In the middle of the University of Michigan Diag, 950 empty folding chairs sit in neat, disjointed rows —10 chairs here, six chairs there — all empty and facing the Graduate Library.
At the Michigan Union, rules from 1920 specifying proper women’s behavior while in the building scroll in an endless, insulting loop across a digital zipper above the main entrance.
And every evening at dusk, the grand, be-columned facade of Angell Hall lights up with surveillance photos taken of students at a 1970 black-power protest.
They’re all components of “Stumbling Blocks,” an intriguing, pop-up exhibition in seven parts — organized by U-M Prof. Martha S. Jones with Prof. Matthew Countryman — that invites passers-by to consider “difficult moments” in the university’s history as it celebrates its bicentennial.
“Some schools like Yale,” said Jones, a professor of history and Afro-American and African Studies, “recently stumbled onto their own pasts in ways that have been difficult but important, and we wondered if we couldn’t take an affirmative look at some difficult moments in our past.”
Yale was embroiled the past year in a controversy over renaming its John Calhoun College, which honored the pro-slavery South Carolina senator who led the South into the Civil War. (Calhoun College will now be named for the pioneering computer scientist Grace Murray Hopper.)
“Stumbling Blocks” will be up through Saturday.
Countryman explained that the 950 empty chairs “represent the African-American, Latino and Native-American students who didn’t enroll in U-M because of the passage of Proposition 2 in 2006.”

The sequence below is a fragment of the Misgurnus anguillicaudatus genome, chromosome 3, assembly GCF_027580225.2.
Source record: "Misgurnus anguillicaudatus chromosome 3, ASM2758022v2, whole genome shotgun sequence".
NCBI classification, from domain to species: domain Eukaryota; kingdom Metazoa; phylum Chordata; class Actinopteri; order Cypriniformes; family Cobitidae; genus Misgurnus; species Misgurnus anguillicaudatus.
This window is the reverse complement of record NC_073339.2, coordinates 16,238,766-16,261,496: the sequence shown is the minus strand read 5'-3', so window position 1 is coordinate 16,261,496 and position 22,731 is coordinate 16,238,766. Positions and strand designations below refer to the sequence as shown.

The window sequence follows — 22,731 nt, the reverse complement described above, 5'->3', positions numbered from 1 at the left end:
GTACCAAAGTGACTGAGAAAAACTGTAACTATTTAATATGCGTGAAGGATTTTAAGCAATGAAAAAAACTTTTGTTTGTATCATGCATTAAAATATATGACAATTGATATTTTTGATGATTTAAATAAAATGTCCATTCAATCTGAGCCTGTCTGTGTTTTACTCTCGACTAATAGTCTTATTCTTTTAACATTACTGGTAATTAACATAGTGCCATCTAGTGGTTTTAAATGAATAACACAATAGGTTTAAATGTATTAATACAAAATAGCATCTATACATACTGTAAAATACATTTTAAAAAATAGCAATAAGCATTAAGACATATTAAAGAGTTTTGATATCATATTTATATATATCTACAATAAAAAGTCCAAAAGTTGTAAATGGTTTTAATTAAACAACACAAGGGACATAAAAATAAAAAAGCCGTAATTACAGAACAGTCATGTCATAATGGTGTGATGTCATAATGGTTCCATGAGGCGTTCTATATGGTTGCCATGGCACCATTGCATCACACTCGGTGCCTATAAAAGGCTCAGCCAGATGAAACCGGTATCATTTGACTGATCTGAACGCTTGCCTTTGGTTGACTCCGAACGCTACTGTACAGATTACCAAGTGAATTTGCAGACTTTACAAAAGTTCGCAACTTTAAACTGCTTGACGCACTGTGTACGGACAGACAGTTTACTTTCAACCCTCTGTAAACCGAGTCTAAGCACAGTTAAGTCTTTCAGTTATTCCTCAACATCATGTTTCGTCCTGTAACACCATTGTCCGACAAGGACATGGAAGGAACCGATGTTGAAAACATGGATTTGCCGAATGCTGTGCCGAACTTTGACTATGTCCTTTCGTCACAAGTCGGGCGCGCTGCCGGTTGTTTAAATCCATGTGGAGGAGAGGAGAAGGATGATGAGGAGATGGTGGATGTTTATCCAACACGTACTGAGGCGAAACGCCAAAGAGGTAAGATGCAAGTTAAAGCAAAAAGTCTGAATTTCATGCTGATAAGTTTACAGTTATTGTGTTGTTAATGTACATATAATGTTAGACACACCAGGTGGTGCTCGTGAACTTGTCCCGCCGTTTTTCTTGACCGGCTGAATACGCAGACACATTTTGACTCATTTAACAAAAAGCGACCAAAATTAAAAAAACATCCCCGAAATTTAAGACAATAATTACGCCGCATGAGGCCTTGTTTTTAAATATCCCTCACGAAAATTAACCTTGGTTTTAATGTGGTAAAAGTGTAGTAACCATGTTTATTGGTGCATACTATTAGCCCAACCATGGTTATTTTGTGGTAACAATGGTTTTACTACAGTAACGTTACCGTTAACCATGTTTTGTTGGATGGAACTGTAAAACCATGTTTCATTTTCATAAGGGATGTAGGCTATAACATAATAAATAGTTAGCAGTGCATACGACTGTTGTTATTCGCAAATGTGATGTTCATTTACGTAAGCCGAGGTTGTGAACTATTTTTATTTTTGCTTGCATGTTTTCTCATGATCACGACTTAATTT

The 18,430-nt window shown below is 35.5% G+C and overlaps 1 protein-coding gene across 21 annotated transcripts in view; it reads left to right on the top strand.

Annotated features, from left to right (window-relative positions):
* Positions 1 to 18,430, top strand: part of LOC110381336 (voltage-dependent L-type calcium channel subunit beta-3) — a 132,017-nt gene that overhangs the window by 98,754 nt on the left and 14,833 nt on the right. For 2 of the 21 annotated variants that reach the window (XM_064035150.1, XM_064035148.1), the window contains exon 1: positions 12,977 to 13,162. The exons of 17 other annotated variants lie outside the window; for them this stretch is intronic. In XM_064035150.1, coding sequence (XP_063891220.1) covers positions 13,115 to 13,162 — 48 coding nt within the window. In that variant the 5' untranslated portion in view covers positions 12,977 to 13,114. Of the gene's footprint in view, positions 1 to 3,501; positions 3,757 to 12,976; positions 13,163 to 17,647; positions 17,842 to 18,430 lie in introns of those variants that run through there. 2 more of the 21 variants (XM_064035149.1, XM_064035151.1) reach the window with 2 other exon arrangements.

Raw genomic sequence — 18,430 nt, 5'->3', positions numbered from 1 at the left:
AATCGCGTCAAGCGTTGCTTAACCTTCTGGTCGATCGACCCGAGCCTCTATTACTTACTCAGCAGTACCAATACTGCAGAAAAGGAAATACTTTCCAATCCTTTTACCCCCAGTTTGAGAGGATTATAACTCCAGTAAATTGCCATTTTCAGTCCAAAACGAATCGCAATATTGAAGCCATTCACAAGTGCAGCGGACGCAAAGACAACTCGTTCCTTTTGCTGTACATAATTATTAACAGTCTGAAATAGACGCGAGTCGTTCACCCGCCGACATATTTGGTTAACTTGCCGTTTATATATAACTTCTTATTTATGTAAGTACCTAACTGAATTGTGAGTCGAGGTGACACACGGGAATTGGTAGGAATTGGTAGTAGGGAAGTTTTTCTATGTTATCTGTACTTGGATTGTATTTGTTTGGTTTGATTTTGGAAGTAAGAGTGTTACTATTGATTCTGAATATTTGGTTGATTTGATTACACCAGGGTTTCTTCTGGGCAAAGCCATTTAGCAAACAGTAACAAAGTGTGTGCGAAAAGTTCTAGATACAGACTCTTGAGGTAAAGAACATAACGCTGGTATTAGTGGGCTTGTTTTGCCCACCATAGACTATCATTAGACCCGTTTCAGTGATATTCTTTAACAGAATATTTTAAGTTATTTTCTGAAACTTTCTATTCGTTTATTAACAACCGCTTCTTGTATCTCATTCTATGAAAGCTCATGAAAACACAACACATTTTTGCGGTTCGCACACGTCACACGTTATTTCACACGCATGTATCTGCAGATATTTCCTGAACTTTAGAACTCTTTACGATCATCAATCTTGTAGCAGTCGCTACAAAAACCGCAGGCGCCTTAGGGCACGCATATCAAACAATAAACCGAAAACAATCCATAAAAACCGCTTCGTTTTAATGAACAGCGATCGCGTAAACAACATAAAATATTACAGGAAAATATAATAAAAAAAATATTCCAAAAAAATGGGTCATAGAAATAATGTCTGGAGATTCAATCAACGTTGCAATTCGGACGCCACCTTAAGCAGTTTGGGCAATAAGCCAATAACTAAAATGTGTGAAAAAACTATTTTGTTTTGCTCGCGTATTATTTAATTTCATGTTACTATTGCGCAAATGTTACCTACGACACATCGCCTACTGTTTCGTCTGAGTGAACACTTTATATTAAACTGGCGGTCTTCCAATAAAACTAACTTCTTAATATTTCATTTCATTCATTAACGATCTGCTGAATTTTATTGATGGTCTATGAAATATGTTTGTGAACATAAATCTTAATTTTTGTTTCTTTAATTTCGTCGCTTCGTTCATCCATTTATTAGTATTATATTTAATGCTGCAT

That ballot proposal, overwhelmingly approved by voters, amended the Michigan Constitution to prohibit use of race in a variety of public areas, including admissions decisions at state schools.
Other elements of “Stumbling Blocks” highlight the overlooked role of Native Americans at the university, the ethics of biomedical research, the largely unacknowledged role played by U-M staff, and the two-edged nature of nuclear research on North Campus.
In the case of the Michigan Union, its rules a century ago specified women couldn’t use the front door — they had to come in the north entrance. Once inside, they were to be chaperoned by a male escort.
Furthermore, if they didn’t remove their hats during Union dances, among other offenses, they could have their visiting privileges permanently revoked.
It wasn’t until 1956, Jones says, that women could enter the Union through the front door. Even then, vestiges of male privilege barred women from the billiards room until 1968.
Reading the explanatory sign in front of the Union, Ypsilanti resident Stephani West — who’s still figuring out where she wants to apply to college — shook her head.
“It makes me want to flip someone off,” she said. “Like seriously — women have to be ‘properly chaperoned?’ How dare you?”
University of Michigan Central Campus & North Campus